The elder Davis to be inducted into state Civil Rights Hall of Fame
Edward Daniel Davis, Sr., was an author, educator and businessman best known for unyielding civil rights crusades that, among other actions, helped desegregate the University of Florida (UF); raise the salary of African-American teachers and force UF’s law school to enroll minority students.
Mr. Davis is also the great-grandfather of Council Chair Pro-Tem Terence ‘T.D.’ Davis, who will be in Tallahassee Wednesday, May 13 when the elder Mr. Davis is inducted into the Florida Civil Rights Hall of Fame.
“My great-grandfather accomplished a lot, but he also suffered through a lot—harassment, a firebombing, attempted assassination,” Councilman Davis said. “But nothing deterred him. Nothing stopped him. That is immensely inspiring to me.”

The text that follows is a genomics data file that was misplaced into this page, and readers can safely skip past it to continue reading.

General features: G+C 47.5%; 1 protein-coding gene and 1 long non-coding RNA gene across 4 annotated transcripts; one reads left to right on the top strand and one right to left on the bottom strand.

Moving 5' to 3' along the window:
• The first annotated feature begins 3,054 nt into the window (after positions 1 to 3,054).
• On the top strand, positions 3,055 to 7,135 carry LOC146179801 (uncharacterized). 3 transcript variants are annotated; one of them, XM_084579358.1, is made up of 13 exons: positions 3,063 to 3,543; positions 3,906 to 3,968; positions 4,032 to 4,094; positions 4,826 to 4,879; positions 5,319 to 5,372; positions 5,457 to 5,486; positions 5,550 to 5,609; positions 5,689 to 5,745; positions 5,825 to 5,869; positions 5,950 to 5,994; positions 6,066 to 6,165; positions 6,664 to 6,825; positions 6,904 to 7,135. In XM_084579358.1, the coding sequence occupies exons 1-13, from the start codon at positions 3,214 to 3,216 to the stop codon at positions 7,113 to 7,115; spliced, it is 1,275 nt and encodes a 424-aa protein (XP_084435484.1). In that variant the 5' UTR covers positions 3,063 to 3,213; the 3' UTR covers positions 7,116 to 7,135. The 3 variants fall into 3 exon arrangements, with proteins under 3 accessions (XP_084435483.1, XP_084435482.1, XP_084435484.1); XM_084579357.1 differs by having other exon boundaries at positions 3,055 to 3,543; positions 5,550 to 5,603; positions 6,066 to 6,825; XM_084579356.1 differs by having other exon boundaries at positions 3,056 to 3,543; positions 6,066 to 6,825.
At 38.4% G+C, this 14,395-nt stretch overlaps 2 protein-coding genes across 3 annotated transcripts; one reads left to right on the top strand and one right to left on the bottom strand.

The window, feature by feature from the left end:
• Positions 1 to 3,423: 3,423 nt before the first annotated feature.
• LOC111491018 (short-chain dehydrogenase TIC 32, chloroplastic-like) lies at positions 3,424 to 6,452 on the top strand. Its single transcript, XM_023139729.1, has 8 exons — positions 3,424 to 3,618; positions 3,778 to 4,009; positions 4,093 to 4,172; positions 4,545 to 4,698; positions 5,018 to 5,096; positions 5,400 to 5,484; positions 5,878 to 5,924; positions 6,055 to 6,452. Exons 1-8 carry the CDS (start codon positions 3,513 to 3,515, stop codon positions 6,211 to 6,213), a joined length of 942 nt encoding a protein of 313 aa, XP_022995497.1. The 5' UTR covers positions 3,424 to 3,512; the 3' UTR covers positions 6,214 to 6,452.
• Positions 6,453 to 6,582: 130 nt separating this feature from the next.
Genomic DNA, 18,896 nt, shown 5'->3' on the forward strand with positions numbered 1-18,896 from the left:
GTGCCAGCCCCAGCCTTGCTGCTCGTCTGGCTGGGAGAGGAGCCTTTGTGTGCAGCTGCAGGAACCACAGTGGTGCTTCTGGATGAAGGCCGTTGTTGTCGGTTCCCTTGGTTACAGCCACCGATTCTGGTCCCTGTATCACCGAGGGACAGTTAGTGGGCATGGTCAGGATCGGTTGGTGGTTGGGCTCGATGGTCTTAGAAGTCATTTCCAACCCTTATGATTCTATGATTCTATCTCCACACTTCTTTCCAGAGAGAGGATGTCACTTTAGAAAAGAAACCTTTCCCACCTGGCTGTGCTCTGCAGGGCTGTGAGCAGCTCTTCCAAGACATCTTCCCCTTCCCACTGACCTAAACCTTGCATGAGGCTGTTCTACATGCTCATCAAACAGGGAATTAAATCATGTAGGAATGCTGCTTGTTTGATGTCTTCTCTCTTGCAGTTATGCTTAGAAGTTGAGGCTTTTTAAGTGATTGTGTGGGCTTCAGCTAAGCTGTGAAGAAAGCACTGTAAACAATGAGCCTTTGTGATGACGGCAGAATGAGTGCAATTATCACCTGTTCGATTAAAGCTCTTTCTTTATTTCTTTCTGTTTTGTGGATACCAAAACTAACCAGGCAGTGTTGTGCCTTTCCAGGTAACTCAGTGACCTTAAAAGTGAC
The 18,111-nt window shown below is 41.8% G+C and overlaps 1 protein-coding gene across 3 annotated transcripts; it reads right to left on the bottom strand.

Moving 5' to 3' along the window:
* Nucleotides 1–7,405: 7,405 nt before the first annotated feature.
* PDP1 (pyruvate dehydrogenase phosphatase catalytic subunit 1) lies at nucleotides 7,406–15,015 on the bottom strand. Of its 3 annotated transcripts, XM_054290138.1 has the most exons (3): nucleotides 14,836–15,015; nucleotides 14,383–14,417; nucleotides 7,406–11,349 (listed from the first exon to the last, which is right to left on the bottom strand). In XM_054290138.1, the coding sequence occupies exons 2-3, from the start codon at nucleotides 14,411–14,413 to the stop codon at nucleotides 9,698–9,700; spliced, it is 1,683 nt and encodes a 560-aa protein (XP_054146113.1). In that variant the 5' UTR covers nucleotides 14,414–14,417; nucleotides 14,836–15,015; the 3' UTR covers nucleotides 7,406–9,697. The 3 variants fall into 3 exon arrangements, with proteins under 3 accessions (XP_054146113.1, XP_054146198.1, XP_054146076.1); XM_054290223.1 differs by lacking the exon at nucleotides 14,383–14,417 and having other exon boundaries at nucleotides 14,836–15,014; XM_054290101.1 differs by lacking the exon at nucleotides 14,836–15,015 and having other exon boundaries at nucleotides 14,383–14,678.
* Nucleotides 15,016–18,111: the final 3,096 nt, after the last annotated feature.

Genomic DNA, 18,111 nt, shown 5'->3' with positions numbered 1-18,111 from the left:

Mr. Davis was born and raised in Thomasville, Ga. and spent his adult life in Ocala. He was the first black in the state to earn a Master’s degree (from Northwestern University in 1934) and, along with eventual Supreme Court member Thurgood Marshall, worked for years to provide equal education for black children. The two men would continue a years-long relationship, fighting together for human and civil rights. Mr. Davis would found the Florida State Teachers Association.
He was also a founder and two-term president of the Florida State Conference of NAACP and founded the Florida Voter League which was instrumental in registering the state’s first black voters and, ultimately, more than 300,000 voters. He died in 1989; a year later, a stretch of State Road 441 in Orange County was named for him.
Gov. Scott chose Mr. Davis, along with former Gov. Reubin O’D Askew and Sallye B. Mathis from a list of 10 nominees by the Florida Commission on Human Relations for making significant contributions to the improvement of life for minorities and all citizens of Florida. For more information, visit www.flgov.com.